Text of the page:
I hate this game!
Why do I spend countless hours reading Golf Digest, watching the Golf Channel, practising at the driving range and on the putting green, only to go to the golf course and get frustrated? Is all the effort I put into this game worth all the aggravation I get out of it? I often question if it is, but I always seem to come back to the golf course for more punishment. Why, because I love this game, that’s why.
Golf is the most humbling game I have ever played. Golfers seem to be a very intellectual group of people. In general, golfers spend many hours throughout the year reading their favorite magazines or watching instructional tapes or programs to educate themselves to play better golf. When the golf season begins they spend hours upon hours perfecting new techniques in the attempt to score better once they play the golf course.
Talking to golfers on the range, I will ask them how they are hitting it. Most will say with conviction, that they are hitting the ball much better than they did the year before. All the time they spent learning how to hit the ball seems to have paid off. Now it is time to bring the course to its knees. Off to the first tee they go. The next day I talk to the same player and ask them how their game was and quite often the response I get is . . . I hate this game!
How is it that I spend so much time educating myself on how to perfect my golf swing, practising the new move on the driving range, actually hitting the ball better than I ever have and feeling extremely good with my progress, but then I get to the course and I score worse. Golf is a “MENTAL” game, literally.
Why can I not take my “A” game from the range to the golf course? The answer is simple — it is different out there. On the driving range you are hitting from a perfect lie every time, you have countless balls to hit, and the range itself is the widest fairway I have ever seen. No pressure.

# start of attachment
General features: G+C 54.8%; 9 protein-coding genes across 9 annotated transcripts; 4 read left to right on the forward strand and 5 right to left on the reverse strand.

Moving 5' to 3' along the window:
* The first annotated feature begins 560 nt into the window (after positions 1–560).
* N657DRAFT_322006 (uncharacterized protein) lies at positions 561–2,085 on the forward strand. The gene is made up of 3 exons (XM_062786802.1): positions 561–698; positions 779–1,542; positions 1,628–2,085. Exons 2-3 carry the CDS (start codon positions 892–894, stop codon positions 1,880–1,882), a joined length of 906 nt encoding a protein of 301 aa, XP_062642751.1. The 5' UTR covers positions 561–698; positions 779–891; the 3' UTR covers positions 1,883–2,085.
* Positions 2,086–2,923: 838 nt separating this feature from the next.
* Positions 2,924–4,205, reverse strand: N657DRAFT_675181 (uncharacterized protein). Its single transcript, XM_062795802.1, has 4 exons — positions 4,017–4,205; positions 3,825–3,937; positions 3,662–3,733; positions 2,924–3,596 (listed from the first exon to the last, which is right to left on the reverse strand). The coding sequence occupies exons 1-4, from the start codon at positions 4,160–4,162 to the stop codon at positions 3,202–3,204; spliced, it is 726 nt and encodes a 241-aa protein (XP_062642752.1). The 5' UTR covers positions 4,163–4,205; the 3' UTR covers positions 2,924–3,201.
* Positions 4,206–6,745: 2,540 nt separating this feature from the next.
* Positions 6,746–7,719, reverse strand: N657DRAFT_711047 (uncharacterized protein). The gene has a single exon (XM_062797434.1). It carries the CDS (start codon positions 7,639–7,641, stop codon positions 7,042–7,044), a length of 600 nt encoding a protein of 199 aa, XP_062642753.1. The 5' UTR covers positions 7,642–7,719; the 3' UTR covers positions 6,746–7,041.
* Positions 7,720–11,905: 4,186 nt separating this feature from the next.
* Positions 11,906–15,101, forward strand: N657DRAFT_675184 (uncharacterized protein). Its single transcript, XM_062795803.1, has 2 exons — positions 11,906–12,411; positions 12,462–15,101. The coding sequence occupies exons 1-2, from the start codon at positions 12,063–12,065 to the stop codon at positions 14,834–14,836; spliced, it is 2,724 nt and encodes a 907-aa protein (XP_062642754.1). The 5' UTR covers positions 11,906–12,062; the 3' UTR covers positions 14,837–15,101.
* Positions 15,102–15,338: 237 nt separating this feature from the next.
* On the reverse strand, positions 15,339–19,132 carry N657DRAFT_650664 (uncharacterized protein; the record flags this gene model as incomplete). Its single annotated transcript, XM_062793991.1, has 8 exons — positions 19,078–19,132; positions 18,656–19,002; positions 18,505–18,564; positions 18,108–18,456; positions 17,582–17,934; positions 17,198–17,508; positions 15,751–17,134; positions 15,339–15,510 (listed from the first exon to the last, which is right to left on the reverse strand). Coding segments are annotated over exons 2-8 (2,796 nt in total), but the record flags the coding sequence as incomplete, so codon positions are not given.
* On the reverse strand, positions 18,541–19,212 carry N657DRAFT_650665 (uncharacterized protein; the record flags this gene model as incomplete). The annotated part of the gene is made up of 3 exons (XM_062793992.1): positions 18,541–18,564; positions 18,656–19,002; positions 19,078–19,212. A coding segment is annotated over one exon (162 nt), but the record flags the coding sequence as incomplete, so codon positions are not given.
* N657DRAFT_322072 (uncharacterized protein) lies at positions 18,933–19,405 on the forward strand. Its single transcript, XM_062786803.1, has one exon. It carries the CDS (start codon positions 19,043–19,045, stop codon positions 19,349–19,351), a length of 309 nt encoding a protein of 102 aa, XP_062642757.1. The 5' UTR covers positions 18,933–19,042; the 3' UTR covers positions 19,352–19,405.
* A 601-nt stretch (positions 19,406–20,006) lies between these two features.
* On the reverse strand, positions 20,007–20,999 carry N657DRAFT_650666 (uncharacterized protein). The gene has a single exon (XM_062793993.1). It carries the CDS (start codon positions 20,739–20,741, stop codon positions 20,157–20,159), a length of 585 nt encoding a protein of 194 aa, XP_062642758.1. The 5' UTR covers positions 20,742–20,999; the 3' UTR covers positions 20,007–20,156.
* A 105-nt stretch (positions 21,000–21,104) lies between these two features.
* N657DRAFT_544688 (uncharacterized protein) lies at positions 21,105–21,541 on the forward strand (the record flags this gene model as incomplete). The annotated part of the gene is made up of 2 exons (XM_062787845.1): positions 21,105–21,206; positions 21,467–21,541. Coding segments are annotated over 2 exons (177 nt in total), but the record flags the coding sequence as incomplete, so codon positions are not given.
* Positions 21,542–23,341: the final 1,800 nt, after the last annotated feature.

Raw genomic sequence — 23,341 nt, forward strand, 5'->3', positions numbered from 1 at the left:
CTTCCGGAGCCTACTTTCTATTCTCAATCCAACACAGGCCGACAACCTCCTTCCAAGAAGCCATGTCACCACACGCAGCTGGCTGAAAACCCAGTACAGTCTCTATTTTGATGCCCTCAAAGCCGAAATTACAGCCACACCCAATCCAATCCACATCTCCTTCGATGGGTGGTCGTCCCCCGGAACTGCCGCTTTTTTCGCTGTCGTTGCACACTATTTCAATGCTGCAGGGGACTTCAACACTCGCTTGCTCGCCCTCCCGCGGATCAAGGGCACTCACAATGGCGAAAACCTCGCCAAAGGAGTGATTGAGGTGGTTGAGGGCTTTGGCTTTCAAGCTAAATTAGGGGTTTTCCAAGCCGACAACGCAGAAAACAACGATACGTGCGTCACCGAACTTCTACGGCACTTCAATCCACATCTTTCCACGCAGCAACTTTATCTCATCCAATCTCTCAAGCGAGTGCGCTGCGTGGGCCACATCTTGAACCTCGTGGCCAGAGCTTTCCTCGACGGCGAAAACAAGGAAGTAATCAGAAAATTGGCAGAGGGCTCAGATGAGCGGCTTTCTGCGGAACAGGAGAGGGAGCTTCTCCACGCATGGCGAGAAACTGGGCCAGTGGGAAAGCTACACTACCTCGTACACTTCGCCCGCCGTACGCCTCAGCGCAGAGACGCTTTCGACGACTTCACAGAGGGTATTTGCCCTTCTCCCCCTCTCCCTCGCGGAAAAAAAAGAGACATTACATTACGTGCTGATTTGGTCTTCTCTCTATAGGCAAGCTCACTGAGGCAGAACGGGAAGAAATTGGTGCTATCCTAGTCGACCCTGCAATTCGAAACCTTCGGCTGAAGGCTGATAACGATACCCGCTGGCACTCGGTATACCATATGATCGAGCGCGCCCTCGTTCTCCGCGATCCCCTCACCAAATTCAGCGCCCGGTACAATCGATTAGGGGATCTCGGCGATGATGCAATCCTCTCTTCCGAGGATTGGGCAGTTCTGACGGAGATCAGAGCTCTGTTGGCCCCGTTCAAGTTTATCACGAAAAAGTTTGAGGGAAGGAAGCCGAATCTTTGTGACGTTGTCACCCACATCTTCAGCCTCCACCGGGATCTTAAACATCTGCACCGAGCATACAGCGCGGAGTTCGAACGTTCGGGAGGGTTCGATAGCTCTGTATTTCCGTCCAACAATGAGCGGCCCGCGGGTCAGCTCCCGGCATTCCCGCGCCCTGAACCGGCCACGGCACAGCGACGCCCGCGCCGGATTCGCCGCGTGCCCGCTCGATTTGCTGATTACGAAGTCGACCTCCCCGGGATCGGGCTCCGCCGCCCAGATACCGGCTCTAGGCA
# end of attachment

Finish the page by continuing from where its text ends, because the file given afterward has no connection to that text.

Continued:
It’s not that easy on the golf course. First of all, you only have one ball to hit. If you lose it, you have to take a penalty stroke. Now you have trees, water, sand traps, out-of-bounds, uneven lies and narrow fairways to contend with. As a result, the way you think is what changes. Now you are not as relaxed as a result your swing changes and your shots are not as good as they were on the driving range. Herein lies the problem. It is the mind that we need to spend time training.
The “mental” game of golf is something that I learned fairly early in my career as a golf professional. The next couple of articles that I will write will touch on the mental aspect of the game of golf and what skills you need to assist you in taking your “A” game to the golf course. Some of these skills include: pre-shot routine; your arousal level; visualization and the power of positive thinking. Before I write about these areas, I would like to share with you the best lesson I have on the mental game of golf.
Early in my career, I had the opportunity to travel to Florida to the Canadian PGA teaching and rules education seminar. This was a one-week program where apprentice golf professionals from around the country were taught by the country’s top professionals about instruction techniques and the rules of golf. The highlight of the trip was that Moe Norman — arguably the best ball striker in the world — was there with us.